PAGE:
Data center availability and backup vendor Veeam today announced that it has been successful in defending itself against claims alleged by Symantec over patent infringement. In total, Veeam has been able to get seven Symantec patents to be deemed as invalid.
“In February 2012, Symantec filed its first patent infringement lawsuit against Veeam and in October 2012, Symantec filed a second patent suite,” Doug Hazelman, Veeam’s vice president of Product Strategy, told eWEEK. “At the time, we felt that that the lawsuit was without merit, and here we are three years later and we have successfully worked with the courts and the U.S. Patent and Trade Office [USPTO] to review the patents.”
The USPTO has deemed that the patents Symantec tried to assert against Veeam are invalid, effectively ending the case, according to Hazelman. From Symantec’s perspective, there might still be some future for the action.
“Symantec is aware of the patent office ruling,” a Symantec spokesperson told eWEEK. “We will continue to consider all of our legal options to protect our intellectual property.”
While the legal battle with Symantec has been ongoing since 2012, Hazelman emphasized that it did not have any negative impact on Veeam’s business. Veeam is now double the size it was in 2012 when the suit was first filed, he said.
Veeam reported its first quarter fiscal 2015 results on April 30, claiming that the company now has 145,500 customers globally. Throughout the ordeal, Veeam’s customers were indemnified against any potential legal repercussions of the patent suit.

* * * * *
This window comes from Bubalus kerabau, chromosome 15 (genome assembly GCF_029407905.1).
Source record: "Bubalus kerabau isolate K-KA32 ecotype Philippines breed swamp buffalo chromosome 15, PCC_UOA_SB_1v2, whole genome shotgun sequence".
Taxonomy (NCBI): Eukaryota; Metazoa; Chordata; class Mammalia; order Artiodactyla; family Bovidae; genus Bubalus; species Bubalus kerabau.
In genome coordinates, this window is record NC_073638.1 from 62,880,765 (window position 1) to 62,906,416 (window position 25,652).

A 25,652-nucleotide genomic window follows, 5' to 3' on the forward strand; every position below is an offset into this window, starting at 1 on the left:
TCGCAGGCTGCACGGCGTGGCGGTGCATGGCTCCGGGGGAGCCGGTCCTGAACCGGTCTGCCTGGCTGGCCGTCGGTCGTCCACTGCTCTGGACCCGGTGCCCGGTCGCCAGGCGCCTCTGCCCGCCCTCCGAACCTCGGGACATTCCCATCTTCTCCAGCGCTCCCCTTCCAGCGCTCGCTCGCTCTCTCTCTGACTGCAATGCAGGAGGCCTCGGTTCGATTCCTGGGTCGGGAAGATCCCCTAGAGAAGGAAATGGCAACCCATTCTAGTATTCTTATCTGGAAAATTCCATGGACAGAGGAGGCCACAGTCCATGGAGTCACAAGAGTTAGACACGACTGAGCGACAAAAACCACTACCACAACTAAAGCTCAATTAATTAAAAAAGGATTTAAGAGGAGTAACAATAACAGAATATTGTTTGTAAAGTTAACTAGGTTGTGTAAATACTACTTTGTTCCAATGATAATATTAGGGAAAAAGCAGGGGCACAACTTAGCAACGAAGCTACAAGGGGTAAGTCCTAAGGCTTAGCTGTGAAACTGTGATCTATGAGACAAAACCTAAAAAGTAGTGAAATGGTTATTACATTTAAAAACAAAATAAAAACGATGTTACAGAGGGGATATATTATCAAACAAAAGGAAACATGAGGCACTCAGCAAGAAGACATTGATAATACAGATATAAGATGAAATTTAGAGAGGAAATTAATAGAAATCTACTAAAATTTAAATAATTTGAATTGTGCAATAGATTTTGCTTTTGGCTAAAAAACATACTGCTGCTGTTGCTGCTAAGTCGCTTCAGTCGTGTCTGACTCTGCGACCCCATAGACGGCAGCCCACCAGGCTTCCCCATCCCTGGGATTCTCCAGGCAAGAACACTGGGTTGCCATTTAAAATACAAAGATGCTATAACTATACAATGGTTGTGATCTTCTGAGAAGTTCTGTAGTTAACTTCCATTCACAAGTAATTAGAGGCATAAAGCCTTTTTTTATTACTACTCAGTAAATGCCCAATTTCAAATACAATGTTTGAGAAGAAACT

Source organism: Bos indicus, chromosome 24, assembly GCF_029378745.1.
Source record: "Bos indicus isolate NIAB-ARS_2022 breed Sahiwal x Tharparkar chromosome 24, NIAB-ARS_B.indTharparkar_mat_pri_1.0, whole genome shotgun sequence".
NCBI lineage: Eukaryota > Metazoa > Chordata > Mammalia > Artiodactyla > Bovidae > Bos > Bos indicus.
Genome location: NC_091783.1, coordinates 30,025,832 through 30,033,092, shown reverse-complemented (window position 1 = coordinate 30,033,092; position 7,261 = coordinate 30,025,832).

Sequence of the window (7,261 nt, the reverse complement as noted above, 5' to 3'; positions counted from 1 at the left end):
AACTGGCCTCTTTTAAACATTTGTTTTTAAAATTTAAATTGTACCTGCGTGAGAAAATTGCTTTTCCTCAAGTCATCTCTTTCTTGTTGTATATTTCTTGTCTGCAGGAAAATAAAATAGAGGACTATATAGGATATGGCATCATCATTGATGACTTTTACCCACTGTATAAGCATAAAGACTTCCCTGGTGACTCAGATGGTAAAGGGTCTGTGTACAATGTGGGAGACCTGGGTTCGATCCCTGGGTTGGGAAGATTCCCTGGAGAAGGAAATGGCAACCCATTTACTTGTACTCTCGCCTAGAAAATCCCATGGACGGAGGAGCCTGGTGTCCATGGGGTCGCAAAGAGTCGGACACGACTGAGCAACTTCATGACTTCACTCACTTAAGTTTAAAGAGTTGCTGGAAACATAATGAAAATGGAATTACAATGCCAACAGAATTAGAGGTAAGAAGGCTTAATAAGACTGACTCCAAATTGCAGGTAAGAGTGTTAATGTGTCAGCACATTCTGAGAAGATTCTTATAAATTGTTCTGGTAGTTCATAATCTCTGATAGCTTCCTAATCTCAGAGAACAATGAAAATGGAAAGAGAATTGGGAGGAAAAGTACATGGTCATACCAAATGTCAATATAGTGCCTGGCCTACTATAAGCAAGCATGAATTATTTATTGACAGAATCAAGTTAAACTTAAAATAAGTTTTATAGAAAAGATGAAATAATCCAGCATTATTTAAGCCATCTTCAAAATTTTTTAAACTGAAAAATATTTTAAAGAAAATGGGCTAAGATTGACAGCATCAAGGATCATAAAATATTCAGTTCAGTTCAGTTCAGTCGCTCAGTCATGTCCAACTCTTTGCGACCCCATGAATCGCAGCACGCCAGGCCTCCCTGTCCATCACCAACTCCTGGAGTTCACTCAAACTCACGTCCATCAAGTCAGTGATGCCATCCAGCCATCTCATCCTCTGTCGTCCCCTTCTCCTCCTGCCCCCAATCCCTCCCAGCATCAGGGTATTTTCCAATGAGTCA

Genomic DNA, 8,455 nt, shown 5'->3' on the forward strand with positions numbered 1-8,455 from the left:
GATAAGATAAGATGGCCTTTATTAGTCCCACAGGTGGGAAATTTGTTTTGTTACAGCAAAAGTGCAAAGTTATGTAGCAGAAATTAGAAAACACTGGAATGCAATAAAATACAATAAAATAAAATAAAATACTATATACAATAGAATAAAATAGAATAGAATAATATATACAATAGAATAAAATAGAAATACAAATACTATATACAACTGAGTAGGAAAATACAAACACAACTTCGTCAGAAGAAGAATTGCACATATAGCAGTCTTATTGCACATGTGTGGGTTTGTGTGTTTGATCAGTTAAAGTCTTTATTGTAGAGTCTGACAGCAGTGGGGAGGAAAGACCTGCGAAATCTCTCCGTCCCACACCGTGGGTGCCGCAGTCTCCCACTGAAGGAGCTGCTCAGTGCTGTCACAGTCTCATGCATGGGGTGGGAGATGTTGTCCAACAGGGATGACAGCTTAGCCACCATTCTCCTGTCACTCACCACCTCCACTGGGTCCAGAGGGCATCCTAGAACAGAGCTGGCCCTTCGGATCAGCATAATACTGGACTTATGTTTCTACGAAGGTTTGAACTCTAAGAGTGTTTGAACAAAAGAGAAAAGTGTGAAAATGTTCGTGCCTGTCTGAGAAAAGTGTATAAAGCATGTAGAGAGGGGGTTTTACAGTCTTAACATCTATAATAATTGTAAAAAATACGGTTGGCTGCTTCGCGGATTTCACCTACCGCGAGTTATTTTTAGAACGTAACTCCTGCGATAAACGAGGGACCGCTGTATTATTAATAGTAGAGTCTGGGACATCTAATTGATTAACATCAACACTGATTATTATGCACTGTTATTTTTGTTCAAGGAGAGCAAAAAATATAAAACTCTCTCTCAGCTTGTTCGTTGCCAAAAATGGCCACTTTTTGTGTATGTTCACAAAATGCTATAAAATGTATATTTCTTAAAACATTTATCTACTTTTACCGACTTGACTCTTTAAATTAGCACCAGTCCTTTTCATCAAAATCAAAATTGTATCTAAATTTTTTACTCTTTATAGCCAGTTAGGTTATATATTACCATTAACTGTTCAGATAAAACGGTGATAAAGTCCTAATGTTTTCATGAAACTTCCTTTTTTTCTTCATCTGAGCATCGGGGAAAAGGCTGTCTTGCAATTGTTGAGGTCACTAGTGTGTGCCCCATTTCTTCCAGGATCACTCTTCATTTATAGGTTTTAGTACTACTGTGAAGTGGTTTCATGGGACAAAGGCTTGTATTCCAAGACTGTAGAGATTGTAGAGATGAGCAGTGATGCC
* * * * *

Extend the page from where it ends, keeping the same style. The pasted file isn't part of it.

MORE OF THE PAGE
While Symantec pursued Veeam in the courts, Veeam isn’t currently seeking to go after Symantec for damages.
“We’re just happy that the USPTO decided to rule in our favor in terms of invalidating the patents,” Hazelman said. “Other negotiations might be ongoing, but I can’t comment on them.”
According to Veeam, the USPTO invalidated the Symantec patents as they were found to be “obvious or anticipated by prior art.” Hazelman said he’s not a patent lawyer, but in general the patents all had to do with backup technologies, including snapshotting and running a virtual machine as a way to back-up. The seven Symantec patents that were deemed as invalid are U.S. Patents #7,831,861; 7,024,527; 8,117,168; 7,480,822; 7,093,086; 6,931,558; and 7,191,299.
Veeam has a number of patents of its own. Hazelman said Veeam to date has not decided to go after anyone for patent violations.
“Since we do have a patent portfolio, that’s an option we have,” he said.
Sean Michael Kerner is a senior editor at eWEEK and InternetNews.com. Follow him on Twitter @TechJournalist.